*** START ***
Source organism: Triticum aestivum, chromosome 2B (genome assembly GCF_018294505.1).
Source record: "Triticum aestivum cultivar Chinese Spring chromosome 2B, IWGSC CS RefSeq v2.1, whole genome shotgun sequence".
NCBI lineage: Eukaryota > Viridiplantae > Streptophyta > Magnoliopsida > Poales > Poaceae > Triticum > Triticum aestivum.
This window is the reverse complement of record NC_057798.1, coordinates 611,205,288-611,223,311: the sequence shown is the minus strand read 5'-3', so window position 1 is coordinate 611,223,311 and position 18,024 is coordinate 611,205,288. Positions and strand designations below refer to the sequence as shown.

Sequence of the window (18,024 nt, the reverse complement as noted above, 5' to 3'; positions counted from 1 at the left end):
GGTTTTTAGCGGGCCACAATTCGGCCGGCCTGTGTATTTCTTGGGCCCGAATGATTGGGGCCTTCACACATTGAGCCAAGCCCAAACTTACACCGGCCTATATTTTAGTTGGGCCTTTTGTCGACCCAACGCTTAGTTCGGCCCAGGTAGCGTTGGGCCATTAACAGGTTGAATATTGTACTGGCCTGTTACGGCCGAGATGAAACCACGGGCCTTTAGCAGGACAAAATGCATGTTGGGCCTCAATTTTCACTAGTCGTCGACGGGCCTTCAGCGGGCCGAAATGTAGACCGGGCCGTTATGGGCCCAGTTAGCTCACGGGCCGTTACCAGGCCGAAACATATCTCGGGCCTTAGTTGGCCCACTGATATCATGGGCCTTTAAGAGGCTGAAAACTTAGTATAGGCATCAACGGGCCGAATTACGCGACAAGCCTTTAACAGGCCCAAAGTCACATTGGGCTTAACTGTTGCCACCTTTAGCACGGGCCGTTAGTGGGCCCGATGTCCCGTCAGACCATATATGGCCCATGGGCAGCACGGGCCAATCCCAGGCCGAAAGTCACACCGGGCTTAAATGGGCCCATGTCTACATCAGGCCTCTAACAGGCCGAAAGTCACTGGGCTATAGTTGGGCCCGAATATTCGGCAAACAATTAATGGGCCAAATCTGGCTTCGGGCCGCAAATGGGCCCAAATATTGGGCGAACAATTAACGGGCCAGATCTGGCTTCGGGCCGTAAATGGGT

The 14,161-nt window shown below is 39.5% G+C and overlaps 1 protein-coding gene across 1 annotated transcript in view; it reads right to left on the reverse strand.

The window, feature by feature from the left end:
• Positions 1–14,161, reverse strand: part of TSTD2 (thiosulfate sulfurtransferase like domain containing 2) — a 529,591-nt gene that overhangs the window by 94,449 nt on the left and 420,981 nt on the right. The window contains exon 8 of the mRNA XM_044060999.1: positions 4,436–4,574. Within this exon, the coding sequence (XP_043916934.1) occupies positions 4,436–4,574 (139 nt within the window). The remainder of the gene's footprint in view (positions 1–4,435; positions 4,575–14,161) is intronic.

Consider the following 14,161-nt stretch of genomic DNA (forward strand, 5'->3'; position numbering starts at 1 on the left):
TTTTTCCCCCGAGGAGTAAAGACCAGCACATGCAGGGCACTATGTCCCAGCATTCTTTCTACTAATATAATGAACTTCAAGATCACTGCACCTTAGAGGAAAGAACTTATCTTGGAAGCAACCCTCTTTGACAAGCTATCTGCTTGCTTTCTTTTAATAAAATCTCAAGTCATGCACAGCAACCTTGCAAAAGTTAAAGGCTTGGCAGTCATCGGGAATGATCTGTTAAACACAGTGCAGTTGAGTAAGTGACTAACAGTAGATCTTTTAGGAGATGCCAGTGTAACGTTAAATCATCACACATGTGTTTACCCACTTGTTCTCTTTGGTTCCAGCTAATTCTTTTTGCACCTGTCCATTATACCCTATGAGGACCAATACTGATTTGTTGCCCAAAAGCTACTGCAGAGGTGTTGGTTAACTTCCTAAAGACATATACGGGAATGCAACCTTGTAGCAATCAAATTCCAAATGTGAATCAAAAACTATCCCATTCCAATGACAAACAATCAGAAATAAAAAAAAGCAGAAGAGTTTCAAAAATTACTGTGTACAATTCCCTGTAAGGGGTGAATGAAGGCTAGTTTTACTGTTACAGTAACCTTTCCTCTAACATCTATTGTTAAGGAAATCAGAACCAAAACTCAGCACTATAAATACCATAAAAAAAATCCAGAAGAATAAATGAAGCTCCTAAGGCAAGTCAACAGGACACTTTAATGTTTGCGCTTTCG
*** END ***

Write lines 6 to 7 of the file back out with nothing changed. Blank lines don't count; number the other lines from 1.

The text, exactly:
GGTTTTTAGCGGGCCACAATTCGGCCGGCCTGTGTATTTCTTGGGCCCGAATGATTGGGGCCTTCACACATTGAGCCAAGCCCAAACTTACACCGGCCTATATTTTAGTTGGGCCTTTTGTCGACCCAACGCTTAGTTCGGCCCAGGTAGCGTTGGGCCATTAACAGGTTGAATATTGTACTGGCCTGTTACGGCCGAGATGAAACCACGGGCCTTTAGCAGGACAAAATGCATGTTGGGCCTCAATTTTCACTAGTCGTCGACGGGCCTTCAGCGGGCCGAAATGTAGACCGGGCCGTTATGGGCCCAGTTAGCTCACGGGCCGTTACCAGGCCGAAACATATCTCGGGCCTTAGTTGGCCCACTGATATCATGGGCCTTTAAGAGGCTGAAAACTTAGTATAGGCATCAACGGGCCGAATTACGCGACAAGCCTTTAACAGGCCCAAAGTCACATTGGGCTTAACTGTTGCCACCTTTAGCACGGGCCGTTAGTGGGCCCGATGTCCCGTCAGACCATATATGGCCCATGGGCAGCACGGGCCAATCCCAGGCCGAAAGTCACACCGGGCTTAAATGGGCCCATGTCTACATCAGGCCTCTAACAGGCCGAAAGTCACTGGGCTATAGTTGGGCCCGAATATTCGGCAAACAATTAATGGGCCAAATCTGGCTTCGGGCCGCAAATGGGCCCAAATATTGGGCGAACAATTAACGGGCCAGATCTGGCTTCGGGCCGTAAATGGGT

The 14,161-nt window shown below is 39.5% G+C and overlaps 1 protein-coding gene across 1 annotated transcript in view; it reads right to left on the reverse strand.